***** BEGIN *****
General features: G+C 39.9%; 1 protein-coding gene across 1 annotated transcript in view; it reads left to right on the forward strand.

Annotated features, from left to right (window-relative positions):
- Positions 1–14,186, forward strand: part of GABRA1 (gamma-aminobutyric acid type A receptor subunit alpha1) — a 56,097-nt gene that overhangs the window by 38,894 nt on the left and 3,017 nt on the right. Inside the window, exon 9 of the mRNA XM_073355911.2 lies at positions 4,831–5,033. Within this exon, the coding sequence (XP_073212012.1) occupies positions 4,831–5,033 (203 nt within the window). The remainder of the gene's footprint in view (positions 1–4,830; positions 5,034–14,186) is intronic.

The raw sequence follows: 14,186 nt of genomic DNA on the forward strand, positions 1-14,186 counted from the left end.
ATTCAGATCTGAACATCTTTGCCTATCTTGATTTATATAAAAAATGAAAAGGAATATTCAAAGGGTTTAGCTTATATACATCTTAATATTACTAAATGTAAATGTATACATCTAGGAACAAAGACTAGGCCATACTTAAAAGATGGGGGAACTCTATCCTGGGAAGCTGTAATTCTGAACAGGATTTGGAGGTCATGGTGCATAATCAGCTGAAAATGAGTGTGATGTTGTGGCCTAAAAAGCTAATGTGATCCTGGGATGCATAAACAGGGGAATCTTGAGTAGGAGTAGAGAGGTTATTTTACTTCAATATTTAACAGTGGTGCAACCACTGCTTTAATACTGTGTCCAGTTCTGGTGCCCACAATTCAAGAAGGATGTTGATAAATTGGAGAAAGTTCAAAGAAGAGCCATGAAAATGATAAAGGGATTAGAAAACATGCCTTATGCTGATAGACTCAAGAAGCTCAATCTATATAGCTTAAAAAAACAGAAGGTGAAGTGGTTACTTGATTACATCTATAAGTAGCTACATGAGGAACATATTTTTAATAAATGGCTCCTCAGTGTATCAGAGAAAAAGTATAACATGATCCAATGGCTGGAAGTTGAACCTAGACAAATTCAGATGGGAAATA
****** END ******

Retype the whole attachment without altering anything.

General features: G+C 39.9%; 1 protein-coding gene across 1 annotated transcript in view; it reads left to right on the forward strand.

Annotated features, from left to right (window-relative positions):
- Positions 1–14,186, forward strand: part of GABRA1 (gamma-aminobutyric acid type A receptor subunit alpha1) — a 56,097-nt gene that overhangs the window by 38,894 nt on the left and 3,017 nt on the right. Inside the window, exon 9 of the mRNA XM_073355911.2 lies at positions 4,831–5,033. Within this exon, the coding sequence (XP_073212012.1) occupies positions 4,831–5,033 (203 nt within the window). The remainder of the gene's footprint in view (positions 1–4,830; positions 5,034–14,186) is intronic.

The raw sequence follows: 14,186 nt of genomic DNA on the forward strand, positions 1-14,186 counted from the left end.
ATTCAGATCTGAACATCTTTGCCTATCTTGATTTATATAAAAAATGAAAAGGAATATTCAAAGGGTTTAGCTTATATACATCTTAATATTACTAAATGTAAATGTATACATCTAGGAACAAAGACTAGGCCATACTTAAAAGATGGGGGAACTCTATCCTGGGAAGCTGTAATTCTGAACAGGATTTGGAGGTCATGGTGCATAATCAGCTGAAAATGAGTGTGATGTTGTGGCCTAAAAAGCTAATGTGATCCTGGGATGCATAAACAGGGGAATCTTGAGTAGGAGTAGAGAGGTTATTTTACTTCAATATTTAACAGTGGTGCAACCACTGCTTTAATACTGTGTCCAGTTCTGGTGCCCACAATTCAAGAAGGATGTTGATAAATTGGAGAAAGTTCAAAGAAGAGCCATGAAAATGATAAAGGGATTAGAAAACATGCCTTATGCTGATAGACTCAAGAAGCTCAATCTATATAGCTTAAAAAAACAGAAGGTGAAGTGGTTACTTGATTACATCTATAAGTAGCTACATGAGGAACATATTTTTAATAAATGGCTCCTCAGTGTATCAGAGAAAAAGTATAACATGATCCAATGGCTGGAAGTTGAACCTAGACAAATTCAGATGGGAAATA